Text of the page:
And then I went to a Lyme literate doctor. So, when I first saw him, I stopped going to work for basically a month and a half. I had no feeling on the left side of my body, from my finger tips up to basically up to here. Within about six, eight weeks I was back to work full time with work accommodations, so in my eyes he was a life saving to be able-to be able to return to work 40 hours a week. Two and a half years oral antibiotics, very, very strong um, regiments. One symptom would be better, and then a new symptom would come, which is another very frustrating part of Lyme disease. And then after two and a half years, we parted ways. I went to another Lyme literate MD and we were doing oral antibiotics and natural protocols together. The combination causes a lot of Herx reactions which, you know, is a detoxification of the Lyme fibers. Same thing, very frustrating path of some symptoms getting better, new symptoms coming along, after the second Lyme literate, I was getting really, really frustrated that I-I wasn't making a lot of headway, so I was just doing some research, and found a naturopath in Connecticut about an hour away, and you can just slide right into treatments to some of the top LOMD doctors on the east coast, which I was blown away, for half the cost of what you pay on the west coast.
In the past I was just on a-a few different herbs, uh, and drops. Now I'm on about four tinctures, so they're like drop you put in your mouth, or you swish in water and throw in your mouth, and then I'm on about seven or eight oral supplements, herbs, and then uh, a-a couple, uh, herbal syrups, and it must be that they're gentler on the stomach, I tolerate them much, much better. And I, overall I just-I feel better. I mean I'm not supposed to be working over 40 hours a week, but I'm able to if I really have to, on the natural supplements, I'm able to walk five miles a day, a couple times a week. So, I have-they say, Lyme in the brain. So it causes like brain swelling. So it'll cause uh, neurological issues, so a lot of confusion when you talk sometimes, a lot of repetitive uh, repetitive speaking and to be able to continue working and engage in a normal lifestyle. My first LOMD had prescribed me a pill that's used for patients with narcolepsy, people in the military, they have work shift disorder. So it's-if they work really odd shifts, you know, 3am to-that would mess up their sleeping routine. It's been a game changer for me, it has allowed me to have a normal lifestyle. It has allowed me to be able to stay up to nine, ten o'clock at night and maybe actually have a date night with, you know, my boyfriend, and be able to get up at five o'clock in the morning and go to work.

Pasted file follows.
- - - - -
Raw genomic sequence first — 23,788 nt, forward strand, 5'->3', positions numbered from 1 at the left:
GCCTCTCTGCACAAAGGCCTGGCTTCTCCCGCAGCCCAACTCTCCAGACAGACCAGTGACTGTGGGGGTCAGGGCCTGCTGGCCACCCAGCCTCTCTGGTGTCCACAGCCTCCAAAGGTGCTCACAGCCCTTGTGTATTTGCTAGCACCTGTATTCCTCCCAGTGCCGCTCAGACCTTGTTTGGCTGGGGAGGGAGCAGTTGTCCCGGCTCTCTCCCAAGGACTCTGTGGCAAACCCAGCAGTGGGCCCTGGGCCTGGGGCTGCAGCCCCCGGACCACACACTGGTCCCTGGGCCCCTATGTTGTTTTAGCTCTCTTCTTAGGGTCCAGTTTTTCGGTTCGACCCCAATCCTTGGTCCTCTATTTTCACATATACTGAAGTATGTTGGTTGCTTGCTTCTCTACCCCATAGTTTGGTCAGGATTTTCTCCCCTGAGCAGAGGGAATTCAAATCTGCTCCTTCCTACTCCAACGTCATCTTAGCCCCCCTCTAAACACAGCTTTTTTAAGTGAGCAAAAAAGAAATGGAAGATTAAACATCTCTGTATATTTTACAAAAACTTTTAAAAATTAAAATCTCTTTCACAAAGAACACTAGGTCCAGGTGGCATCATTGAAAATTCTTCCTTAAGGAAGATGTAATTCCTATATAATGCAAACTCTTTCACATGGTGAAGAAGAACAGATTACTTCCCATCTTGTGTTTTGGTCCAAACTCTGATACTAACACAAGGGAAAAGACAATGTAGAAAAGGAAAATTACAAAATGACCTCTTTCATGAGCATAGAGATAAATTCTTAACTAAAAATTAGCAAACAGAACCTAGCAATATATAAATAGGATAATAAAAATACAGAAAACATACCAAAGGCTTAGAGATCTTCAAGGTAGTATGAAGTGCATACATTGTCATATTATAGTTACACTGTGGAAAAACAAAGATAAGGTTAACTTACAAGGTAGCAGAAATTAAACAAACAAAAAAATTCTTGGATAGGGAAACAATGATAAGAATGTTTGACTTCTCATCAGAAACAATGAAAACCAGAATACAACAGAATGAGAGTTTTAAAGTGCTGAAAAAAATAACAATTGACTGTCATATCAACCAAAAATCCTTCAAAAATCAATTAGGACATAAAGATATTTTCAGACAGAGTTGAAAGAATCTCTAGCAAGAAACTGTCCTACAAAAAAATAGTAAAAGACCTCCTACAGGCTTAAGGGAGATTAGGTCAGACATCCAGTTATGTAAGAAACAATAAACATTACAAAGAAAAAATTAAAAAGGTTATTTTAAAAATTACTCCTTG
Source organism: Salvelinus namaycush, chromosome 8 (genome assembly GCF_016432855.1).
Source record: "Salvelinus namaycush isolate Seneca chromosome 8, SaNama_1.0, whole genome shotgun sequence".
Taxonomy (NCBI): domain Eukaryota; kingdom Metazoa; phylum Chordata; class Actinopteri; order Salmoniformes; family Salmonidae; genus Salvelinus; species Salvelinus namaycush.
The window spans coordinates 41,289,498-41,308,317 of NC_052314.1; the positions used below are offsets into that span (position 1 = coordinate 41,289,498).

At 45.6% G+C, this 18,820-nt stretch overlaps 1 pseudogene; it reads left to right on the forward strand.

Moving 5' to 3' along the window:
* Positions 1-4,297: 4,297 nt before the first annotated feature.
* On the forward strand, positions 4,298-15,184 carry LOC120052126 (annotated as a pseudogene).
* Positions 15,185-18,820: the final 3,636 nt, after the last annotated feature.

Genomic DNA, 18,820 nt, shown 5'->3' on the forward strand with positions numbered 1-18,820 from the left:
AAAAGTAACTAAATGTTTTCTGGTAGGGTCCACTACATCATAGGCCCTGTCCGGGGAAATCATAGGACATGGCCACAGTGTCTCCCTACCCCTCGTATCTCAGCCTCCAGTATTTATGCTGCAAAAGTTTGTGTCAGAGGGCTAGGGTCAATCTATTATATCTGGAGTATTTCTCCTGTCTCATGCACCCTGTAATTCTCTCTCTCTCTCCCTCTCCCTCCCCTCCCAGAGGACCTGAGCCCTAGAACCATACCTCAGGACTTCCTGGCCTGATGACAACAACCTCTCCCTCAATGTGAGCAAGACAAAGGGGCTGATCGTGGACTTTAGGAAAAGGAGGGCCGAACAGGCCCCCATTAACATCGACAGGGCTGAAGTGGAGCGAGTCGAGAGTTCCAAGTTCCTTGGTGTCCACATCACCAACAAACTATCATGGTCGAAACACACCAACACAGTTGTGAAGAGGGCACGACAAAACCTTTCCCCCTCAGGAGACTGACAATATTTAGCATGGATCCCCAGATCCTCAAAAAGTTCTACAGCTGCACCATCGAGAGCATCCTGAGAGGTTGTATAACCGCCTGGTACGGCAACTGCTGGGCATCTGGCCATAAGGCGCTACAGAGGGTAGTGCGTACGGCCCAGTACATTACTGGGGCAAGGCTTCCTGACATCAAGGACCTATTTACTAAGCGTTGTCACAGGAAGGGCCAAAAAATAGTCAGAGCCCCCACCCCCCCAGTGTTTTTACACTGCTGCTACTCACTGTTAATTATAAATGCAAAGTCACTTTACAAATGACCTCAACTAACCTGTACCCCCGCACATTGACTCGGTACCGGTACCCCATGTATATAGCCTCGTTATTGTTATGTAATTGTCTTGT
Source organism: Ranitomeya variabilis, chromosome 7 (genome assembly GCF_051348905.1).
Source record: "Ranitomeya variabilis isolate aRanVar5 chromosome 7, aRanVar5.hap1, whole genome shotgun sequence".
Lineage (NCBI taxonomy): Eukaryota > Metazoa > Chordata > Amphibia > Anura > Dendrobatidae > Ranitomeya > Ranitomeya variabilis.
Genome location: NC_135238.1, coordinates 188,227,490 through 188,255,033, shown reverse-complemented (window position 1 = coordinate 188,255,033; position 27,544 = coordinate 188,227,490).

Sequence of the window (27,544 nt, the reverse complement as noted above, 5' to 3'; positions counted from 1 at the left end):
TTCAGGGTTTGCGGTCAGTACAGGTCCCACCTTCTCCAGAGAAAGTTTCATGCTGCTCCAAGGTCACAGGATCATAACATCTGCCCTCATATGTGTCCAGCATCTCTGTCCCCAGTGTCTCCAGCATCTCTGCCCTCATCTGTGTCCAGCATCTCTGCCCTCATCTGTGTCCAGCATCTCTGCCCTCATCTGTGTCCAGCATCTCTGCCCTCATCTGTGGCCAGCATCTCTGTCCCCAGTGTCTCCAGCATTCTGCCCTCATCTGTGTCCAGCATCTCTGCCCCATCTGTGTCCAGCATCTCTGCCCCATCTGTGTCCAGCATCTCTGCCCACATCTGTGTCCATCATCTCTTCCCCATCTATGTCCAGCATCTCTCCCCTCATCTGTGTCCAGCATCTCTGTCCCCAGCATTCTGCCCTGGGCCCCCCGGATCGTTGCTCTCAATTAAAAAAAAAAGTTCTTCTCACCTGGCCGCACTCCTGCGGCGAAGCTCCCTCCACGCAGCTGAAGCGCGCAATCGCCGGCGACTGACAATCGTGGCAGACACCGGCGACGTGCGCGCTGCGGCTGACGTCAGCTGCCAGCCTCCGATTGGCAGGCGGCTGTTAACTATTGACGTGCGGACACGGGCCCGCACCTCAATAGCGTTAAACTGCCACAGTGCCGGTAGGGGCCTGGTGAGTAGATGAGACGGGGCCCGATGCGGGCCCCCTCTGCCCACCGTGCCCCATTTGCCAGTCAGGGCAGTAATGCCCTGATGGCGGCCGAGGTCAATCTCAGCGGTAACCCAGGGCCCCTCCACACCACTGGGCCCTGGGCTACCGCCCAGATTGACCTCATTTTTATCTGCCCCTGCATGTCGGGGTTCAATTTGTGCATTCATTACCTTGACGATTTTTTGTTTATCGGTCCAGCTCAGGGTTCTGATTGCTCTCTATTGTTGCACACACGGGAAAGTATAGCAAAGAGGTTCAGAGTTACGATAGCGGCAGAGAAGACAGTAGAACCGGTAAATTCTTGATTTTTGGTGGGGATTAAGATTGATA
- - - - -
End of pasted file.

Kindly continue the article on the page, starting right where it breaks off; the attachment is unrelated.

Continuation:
My joint muscle pain really became noticeable the past five to seven years, and that might be because I had to stop working out, I wasn't running as much, I wasn't as active. I primarily have it on really the left side. I treat it with a fibromyalgia medication. I also treat it with a series of natural medications through my naturopath. I do a lot of stretches, see my chiropractor. I do a lot of soaking, detox baths hoping just to loosen up muscles. I live on a heating pad even in the summer. I sleep with a heating blanket, so every night I will sit and do different types of mind puzzles, just to keep my brain active, or push myself to do some sort of reading. It's really frustrating, I get really angry, that I’m not sharp maybe as I used to be, but it's super important to keep the brain active. And try to stay positive. I have overcome many symptoms, and then I have gotten a lot of old symptoms back. They come and go sometimes, and it gets really, really upsetting, it's super upsetting.